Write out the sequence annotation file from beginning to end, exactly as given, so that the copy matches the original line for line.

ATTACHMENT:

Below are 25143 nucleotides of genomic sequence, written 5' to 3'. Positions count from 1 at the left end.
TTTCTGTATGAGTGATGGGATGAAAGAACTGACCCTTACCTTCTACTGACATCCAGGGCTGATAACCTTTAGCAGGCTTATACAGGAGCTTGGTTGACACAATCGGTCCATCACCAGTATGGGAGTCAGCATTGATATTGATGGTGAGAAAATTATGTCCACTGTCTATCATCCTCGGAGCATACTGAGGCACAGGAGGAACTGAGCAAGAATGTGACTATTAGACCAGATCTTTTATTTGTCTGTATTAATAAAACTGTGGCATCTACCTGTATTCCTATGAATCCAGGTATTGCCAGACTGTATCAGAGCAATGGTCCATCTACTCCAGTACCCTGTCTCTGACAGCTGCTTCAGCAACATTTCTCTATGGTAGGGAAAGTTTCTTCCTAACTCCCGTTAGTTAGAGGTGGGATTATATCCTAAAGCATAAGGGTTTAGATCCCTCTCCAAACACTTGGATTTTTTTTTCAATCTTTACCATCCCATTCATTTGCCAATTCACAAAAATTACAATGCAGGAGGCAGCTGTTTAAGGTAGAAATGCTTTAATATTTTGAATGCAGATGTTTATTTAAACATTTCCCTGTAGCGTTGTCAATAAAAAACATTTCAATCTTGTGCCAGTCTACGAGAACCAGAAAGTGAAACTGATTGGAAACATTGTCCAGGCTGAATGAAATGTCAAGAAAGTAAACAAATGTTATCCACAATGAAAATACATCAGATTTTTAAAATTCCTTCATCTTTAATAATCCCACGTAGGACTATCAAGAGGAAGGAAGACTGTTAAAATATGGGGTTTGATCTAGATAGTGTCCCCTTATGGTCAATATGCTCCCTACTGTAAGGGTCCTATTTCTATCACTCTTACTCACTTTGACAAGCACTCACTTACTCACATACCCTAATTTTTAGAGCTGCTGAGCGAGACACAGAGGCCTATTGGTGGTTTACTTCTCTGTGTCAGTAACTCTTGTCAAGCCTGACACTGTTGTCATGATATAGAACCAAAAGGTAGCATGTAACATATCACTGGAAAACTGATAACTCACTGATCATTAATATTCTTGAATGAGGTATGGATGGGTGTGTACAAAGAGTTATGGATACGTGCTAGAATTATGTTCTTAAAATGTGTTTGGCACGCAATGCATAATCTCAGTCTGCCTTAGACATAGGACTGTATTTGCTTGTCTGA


Below are 25143 nucleotides of genomic sequence, written 5' to 3'. Positions count from 1 at the left end.
TTTCTGTATGAGTGATGGGATGAAAGAACTGACCCTTACCTTCTACTGACATCCAGGGCTGATAACCTTTAGCAGGCTTATACAGGAGCTTGGTTGACACAATCGGTCCATCACCAGTATGGGAGTCAGCATTGATATTGATGGTGAGAAAATTATGTCCACTGTCTATCATCCTCGGAGCATACTGAGGCACAGGAGGAACTGAGCAAGAATGTGACTATTAGACCAGATCTTTTATTTGTCTGTATTAATAAAACTGTGGCATCTACCTGTATTCCTATGAATCCAGGTATTGCCAGACTGTATCAGAGCAATGGTCCATCTACTCCAGTACCCTGTCTCTGACAGCTGCTTCAGCAACATTTCTCTATGGTAGGGAAAGTTTCTTCCTAACTCCCGTTAGTTAGAGGTGGGATTATATCCTAAAGCATAAGGGTTTAGATCCCTCTCCAAACACTTGGATTTTTTTTTCAATCTTTACCATCCCATTCATTTGCCAATTCACAAAAATTACAATGCAGGAGGCAGCTGTTTAAGGTAGAAATGCTTTAATATTTTGAATGCAGATGTTTATTTAAACATTTCCCTGTAGCGTTGTCAATAAAAAACATTTCAATCTTGTGCCAGTCTACGAGAACCAGAAAGTGAAACTGATTGGAAACATTGTCCAGGCTGAATGAAATGTCAAGAAAGTAAACAAATGTTATCCACAATGAAAATACATCAGATTTTTAAAATTCCTTCATCTTTAATAATCCCACGTAGGACTATCAAGAGGAAGGAAGACTGTTAAAATATGGGGTTTGATCTAGATAGTGTCCCCTTATGGTCAATATGCTCCCTACTGTAAGGGTCCTATTTCTATCACTCTTACTCACTTTGACAAGCACTCACTTACTCACATACCCTAATTTTTAGAGCTGCTGAGCGAGACACAGAGGCCTATTGGTGGTTTACTTCTCTGTGTCAGTAACTCTTGTCAAGCCTGACACTGTTGTCATGATATAGAACCAAAAGGTAGCATGTAACATATCACTGGAAAACTGATAACTCACTGATCATTAATATTCTTGAATGAGGTATGGATGGGTGTGTACAAAGAGTTATGGATACGTGCTAGAATTATGTTCTTAAAATGTGTTTGGCACGCAATGCATAATCTCAGTCTGCCTTAGACATAGGACTGTATTTGCTTGTCTGA